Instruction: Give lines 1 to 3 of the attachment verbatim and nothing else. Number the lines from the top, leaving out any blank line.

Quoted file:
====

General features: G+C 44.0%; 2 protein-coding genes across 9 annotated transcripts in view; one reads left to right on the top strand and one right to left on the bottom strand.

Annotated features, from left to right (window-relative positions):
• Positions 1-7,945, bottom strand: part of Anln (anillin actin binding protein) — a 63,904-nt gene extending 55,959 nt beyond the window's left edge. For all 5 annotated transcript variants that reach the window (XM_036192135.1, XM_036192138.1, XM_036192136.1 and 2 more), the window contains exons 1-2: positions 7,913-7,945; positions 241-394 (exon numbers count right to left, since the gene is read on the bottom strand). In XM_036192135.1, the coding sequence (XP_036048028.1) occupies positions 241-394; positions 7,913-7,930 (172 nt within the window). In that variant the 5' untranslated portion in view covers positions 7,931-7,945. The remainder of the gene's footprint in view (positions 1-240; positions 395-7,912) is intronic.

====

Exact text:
General features: G+C 44.0%; 2 protein-coding genes across 9 annotated transcripts in view; one reads left to right on the top strand and one right to left on the bottom strand.

Annotated features, from left to right (window-relative positions):
• Positions 1-7,945, bottom strand: part of Anln (anillin actin binding protein) — a 63,904-nt gene extending 55,959 nt beyond the window's left edge. For all 5 annotated transcript variants that reach the window (XM_036192135.1, XM_036192138.1, XM_036192136.1 and 2 more), the window contains exons 1-2: positions 7,913-7,945; positions 241-394 (exon numbers count right to left, since the gene is read on the bottom strand). In XM_036192135.1, the coding sequence (XP_036048028.1) occupies positions 241-394; positions 7,913-7,930 (172 nt within the window). In that variant the 5' untranslated portion in view covers positions 7,931-7,945. The remainder of the gene's footprint in view (positions 1-240; positions 395-7,912) is intronic.